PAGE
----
Lone Dirckinck-Holmfeld, Vivien Hodgson, Chris Jones, Maarten de Laat, David McConnell, Thomas Ryberg
1 The Department of Communication, Business and Information Technologies, Roskilde University2 Knowledge Production and Communication, The Department of Communication, Business and Information Technologies, Roskilde University3 Communication, Journalism and Social Change, Department of Communication and Arts, Roskilde University4 Dialogic communication, Department of Communication and Arts, Roskilde University
the role of the teacher as supervising / facilitating the study group in its learning processes
This contribution focuses on 'problem based learning' (however we prefer the notion of ‘problem-oriented project studies’) and the role of the teacher in such a context. The classic traditional role as an expert deciding the curriculum, providing lectures and seminars, giving assignments and marking papers / essays is complemented and in some way overruled by a new role as supervisor and facilitator for the group of students working with a research problem, they themselves have picked. However different dimensions of this new teacher role can be seen – from expert in an academic field (result-oriented focusing on how the final product demonstrates the students’ ‘correct’ way to handle the academic aspects of the subject in mind) to a role more focusing on processes, methodological dimensions and stressing the importance of a reflexive approach. Some teachers may even tend to take on a role of a ‘therapist’, questioning and assisting the members of the group in the complex task of acting together with fellow students in an uncertain and volatile context and environment.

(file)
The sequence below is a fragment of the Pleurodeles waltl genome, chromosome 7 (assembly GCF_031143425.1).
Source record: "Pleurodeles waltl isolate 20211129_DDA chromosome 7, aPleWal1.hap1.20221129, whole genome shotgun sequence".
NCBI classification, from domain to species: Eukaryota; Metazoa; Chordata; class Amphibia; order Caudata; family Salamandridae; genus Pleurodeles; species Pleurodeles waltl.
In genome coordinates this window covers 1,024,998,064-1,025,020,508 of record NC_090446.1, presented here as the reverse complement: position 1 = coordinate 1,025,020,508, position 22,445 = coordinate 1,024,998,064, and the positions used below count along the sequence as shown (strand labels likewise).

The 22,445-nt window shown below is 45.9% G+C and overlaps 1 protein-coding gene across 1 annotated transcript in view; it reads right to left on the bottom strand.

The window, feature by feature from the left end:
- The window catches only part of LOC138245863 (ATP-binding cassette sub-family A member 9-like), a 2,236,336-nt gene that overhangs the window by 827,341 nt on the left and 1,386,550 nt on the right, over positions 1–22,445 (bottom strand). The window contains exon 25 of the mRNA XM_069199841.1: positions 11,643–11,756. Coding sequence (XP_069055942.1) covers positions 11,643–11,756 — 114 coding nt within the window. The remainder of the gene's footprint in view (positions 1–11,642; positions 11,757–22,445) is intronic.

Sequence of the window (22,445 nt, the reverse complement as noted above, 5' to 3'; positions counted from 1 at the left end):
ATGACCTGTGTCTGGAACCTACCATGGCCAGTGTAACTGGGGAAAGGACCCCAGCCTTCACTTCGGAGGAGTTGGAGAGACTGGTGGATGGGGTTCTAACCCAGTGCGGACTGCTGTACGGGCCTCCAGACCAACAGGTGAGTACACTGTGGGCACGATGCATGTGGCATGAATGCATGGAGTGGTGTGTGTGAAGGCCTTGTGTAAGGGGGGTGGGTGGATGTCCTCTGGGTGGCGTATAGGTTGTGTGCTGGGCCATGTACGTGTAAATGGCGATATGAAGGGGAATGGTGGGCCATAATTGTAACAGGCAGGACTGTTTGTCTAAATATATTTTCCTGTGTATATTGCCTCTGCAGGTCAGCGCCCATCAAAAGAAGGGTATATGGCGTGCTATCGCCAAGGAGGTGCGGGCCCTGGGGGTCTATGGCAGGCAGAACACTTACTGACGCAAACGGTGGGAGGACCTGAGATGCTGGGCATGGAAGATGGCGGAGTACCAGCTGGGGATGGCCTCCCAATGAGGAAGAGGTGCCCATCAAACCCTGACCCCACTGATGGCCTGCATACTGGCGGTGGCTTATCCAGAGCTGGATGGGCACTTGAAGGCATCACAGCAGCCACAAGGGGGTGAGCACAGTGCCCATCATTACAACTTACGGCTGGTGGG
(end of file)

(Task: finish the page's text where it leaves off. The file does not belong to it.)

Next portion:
Proceedings of the Seventh International Conference on Networked Learning 2010, 2010
Problem-oriented project studies; problem based learning; PBL; networked learning; the roles of supervisors; the roles of teacher